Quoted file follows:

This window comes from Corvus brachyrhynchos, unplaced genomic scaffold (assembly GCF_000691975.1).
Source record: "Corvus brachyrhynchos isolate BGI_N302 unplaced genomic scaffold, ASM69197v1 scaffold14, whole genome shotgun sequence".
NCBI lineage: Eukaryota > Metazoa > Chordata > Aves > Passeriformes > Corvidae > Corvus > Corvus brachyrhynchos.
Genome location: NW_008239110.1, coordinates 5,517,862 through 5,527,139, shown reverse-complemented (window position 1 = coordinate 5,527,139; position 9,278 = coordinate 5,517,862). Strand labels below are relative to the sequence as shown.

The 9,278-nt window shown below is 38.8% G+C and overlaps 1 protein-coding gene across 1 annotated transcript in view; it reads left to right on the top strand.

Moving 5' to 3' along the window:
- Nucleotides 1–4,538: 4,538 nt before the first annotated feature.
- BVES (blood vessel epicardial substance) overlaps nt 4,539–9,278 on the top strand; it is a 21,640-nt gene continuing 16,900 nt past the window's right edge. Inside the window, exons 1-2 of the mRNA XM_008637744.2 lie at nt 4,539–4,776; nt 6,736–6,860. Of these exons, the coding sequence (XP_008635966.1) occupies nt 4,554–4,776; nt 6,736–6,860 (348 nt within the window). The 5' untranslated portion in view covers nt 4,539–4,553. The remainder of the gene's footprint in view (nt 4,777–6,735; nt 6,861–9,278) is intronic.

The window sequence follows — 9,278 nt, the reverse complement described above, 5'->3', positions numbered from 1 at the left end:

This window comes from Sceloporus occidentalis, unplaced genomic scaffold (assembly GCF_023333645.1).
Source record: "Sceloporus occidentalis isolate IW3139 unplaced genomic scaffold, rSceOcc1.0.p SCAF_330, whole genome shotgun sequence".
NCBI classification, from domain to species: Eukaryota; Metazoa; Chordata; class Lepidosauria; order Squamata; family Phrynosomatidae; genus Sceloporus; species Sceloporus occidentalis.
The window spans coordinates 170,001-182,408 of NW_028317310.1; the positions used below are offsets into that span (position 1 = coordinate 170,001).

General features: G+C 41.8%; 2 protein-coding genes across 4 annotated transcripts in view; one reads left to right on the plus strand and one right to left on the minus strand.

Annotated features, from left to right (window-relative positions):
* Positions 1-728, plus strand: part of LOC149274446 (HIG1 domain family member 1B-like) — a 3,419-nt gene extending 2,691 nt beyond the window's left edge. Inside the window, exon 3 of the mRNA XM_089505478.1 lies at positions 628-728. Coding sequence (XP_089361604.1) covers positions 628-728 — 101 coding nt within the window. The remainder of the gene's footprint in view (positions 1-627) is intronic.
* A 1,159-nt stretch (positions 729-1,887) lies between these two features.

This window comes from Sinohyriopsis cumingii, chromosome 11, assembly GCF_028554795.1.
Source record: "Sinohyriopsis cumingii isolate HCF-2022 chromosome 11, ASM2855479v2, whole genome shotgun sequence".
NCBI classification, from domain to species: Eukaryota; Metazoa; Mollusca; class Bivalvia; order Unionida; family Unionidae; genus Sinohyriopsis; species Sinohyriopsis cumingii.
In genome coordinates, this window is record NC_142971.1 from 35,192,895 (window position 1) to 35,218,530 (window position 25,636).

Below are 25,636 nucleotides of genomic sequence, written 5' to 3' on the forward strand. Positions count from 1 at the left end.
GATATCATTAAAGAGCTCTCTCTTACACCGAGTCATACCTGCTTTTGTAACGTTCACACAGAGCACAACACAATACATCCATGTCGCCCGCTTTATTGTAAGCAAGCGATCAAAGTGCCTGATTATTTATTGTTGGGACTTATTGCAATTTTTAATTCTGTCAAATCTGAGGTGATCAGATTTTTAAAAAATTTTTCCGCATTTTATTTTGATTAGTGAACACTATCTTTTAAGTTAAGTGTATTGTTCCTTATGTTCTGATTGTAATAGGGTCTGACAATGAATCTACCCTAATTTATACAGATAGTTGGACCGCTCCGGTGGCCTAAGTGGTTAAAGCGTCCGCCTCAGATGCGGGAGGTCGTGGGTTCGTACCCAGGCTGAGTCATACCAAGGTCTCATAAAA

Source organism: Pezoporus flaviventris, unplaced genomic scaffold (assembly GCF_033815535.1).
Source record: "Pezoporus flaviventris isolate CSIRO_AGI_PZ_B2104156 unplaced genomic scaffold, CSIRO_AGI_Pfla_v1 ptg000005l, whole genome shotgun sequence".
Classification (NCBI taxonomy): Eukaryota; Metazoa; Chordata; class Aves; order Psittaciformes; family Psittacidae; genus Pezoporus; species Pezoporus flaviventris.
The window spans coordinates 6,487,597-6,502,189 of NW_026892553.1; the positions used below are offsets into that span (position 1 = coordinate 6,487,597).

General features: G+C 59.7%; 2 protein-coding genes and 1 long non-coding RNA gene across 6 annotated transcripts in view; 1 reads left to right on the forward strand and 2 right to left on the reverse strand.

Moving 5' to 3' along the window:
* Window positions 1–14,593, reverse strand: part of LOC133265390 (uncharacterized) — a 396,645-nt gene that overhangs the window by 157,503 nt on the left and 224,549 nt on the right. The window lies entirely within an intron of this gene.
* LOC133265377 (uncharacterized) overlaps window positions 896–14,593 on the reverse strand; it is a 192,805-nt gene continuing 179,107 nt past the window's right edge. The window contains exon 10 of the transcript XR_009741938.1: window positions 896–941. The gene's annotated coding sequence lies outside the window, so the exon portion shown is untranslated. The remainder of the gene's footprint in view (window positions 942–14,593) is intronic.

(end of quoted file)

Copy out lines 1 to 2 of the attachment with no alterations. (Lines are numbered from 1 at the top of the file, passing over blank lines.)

This window comes from Corvus brachyrhynchos, unplaced genomic scaffold (assembly GCF_000691975.1).
Source record: "Corvus brachyrhynchos isolate BGI_N302 unplaced genomic scaffold, ASM69197v1 scaffold14, whole genome shotgun sequence".